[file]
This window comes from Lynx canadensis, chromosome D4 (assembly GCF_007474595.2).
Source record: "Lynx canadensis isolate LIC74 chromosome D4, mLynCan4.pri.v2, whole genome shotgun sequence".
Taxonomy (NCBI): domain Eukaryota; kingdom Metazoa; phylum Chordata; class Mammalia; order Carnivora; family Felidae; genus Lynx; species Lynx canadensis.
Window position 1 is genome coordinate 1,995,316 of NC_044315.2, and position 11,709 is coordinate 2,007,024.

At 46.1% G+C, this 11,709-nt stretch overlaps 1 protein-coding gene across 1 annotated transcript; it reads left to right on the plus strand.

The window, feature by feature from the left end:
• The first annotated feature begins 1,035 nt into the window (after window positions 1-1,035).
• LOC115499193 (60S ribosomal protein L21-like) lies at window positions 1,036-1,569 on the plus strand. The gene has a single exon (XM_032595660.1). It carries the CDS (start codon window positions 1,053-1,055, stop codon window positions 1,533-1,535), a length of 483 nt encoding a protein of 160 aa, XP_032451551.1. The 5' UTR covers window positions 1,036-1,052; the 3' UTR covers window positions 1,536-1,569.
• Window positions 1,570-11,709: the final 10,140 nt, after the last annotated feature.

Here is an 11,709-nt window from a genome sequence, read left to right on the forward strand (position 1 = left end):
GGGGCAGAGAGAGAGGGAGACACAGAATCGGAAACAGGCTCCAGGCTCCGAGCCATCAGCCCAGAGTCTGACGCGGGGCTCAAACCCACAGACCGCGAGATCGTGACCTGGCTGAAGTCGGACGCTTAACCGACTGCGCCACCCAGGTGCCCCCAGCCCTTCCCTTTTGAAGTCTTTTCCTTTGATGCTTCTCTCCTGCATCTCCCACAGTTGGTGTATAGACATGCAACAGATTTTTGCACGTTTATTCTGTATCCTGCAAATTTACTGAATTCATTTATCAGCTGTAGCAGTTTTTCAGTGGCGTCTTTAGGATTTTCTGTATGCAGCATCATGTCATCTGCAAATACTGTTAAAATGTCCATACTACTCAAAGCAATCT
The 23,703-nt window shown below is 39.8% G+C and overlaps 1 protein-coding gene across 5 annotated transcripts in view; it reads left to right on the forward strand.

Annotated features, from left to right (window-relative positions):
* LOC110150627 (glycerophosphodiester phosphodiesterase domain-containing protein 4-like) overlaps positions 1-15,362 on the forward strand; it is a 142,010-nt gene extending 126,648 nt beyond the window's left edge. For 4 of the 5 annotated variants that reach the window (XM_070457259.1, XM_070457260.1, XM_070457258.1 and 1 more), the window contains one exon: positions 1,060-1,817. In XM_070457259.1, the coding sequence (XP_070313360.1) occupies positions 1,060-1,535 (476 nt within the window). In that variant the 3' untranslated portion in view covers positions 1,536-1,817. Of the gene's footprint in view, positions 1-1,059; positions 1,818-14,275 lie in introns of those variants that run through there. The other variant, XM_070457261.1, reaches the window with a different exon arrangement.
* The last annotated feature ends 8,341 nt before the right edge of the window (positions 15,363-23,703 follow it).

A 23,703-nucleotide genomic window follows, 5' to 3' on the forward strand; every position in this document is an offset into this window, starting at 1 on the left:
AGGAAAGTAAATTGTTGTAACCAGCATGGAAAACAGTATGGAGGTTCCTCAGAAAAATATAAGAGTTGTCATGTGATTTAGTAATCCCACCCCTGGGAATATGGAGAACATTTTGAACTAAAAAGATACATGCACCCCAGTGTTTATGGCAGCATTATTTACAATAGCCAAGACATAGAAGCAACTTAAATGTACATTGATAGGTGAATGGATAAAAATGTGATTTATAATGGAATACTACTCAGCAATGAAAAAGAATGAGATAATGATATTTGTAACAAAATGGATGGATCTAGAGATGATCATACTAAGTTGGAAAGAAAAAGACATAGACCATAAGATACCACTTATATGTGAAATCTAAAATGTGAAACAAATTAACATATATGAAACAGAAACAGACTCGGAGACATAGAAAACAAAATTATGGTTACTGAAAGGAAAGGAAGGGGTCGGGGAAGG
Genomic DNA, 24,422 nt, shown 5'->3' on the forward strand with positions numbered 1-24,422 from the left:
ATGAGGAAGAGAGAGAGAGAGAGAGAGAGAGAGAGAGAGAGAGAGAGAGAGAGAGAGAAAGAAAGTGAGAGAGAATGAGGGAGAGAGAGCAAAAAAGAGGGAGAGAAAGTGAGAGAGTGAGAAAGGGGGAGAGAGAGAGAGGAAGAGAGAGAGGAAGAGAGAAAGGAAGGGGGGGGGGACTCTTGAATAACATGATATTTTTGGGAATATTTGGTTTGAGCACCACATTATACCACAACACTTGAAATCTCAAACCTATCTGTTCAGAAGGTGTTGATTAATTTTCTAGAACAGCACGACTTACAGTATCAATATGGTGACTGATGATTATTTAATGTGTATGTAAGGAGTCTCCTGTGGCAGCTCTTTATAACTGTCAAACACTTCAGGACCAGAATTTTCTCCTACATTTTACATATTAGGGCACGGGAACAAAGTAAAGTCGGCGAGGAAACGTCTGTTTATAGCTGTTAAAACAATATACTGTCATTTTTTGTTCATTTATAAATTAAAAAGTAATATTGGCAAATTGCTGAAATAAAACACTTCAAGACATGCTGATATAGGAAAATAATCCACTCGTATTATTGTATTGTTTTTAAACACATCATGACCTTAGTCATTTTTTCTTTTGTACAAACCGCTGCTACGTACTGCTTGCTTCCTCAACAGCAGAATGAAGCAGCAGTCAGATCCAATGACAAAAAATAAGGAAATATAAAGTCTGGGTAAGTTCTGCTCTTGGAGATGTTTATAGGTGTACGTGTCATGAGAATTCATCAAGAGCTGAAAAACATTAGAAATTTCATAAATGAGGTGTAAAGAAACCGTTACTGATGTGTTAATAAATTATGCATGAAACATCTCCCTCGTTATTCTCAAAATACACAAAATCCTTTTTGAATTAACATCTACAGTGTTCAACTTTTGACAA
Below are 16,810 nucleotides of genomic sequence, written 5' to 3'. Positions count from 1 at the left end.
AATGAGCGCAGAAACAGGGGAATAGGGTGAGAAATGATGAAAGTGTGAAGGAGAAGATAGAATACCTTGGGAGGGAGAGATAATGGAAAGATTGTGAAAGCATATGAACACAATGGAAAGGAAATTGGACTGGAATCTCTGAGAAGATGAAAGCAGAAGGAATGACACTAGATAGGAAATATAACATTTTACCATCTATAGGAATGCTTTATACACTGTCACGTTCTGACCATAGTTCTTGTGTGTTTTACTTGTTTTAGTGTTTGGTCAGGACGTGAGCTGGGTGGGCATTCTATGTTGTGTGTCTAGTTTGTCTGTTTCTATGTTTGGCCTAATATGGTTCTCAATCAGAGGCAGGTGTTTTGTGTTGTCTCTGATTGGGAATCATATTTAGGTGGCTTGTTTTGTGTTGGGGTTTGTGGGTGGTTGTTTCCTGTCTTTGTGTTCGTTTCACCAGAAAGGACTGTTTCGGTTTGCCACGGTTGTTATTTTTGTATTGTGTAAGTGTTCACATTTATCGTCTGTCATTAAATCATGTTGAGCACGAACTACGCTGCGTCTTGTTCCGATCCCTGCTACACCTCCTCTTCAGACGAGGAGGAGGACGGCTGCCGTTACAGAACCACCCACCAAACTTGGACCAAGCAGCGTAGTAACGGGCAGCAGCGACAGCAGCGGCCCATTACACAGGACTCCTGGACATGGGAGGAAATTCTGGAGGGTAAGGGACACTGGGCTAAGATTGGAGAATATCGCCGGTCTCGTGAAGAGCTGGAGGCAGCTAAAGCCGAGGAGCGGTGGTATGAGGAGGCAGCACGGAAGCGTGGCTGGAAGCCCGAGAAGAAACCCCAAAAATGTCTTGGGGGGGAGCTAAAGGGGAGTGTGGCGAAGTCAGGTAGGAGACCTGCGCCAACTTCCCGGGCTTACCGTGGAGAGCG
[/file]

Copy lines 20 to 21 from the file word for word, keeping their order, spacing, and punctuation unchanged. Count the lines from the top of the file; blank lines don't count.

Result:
Below are 16,810 nucleotides of genomic sequence, written 5' to 3'. Positions count from 1 at the left end.
AATGAGCGCAGAAACAGGGGAATAGGGTGAGAAATGATGAAAGTGTGAAGGAGAAGATAGAATACCTTGGGAGGGAGAGATAATGGAAAGATTGTGAAAGCATATGAACACAATGGAAAGGAAATTGGACTGGAATCTCTGAGAAGATGAAAGCAGAAGGAATGACACTAGATAGGAAATATAACATTTTACCATCTATAGGAATGCTTTATACACTGTCACGTTCTGACCATAGTTCTTGTGTGTTTTACTTGTTTTAGTGTTTGGTCAGGACGTGAGCTGGGTGGGCATTCTATGTTGTGTGTCTAGTTTGTCTGTTTCTATGTTTGGCCTAATATGGTTCTCAATCAGAGGCAGGTGTTTTGTGTTGTCTCTGATTGGGAATCATATTTAGGTGGCTTGTTTTGTGTTGGGGTTTGTGGGTGGTTGTTTCCTGTCTTTGTGTTCGTTTCACCAGAAAGGACTGTTTCGGTTTGCCACGGTTGTTATTTTTGTATTGTGTAAGTGTTCACATTTATCGTCTGTCATTAAATCATGTTGAGCACGAACTACGCTGCGTCTTGTTCCGATCCCTGCTACACCTCCTCTTCAGACGAGGAGGAGGACGGCTGCCGTTACAGAACCACCCACCAAACTTGGACCAAGCAGCGTAGTAACGGGCAGCAGCGACAGCAGCGGCCCATTACACAGGACTCCTGGACATGGGAGGAAATTCTGGAGGGTAAGGGACACTGGGCTAAGATTGGAGAATATCGCCGGTCTCGTGAAGAGCTGGAGGCAGCTAAAGCCGAGGAGCGGTGGTATGAGGAGGCAGCACGGAAGCGTGGCTGGAAGCCCGAGAAGAAACCCCAAAAATGTCTTGGGGGGGAGCTAAAGGGGAGTGTGGCGAAGTCAGGTAGGAGACCTGCGCCAACTTCCCGGGCTTACCGTGGAGAGCG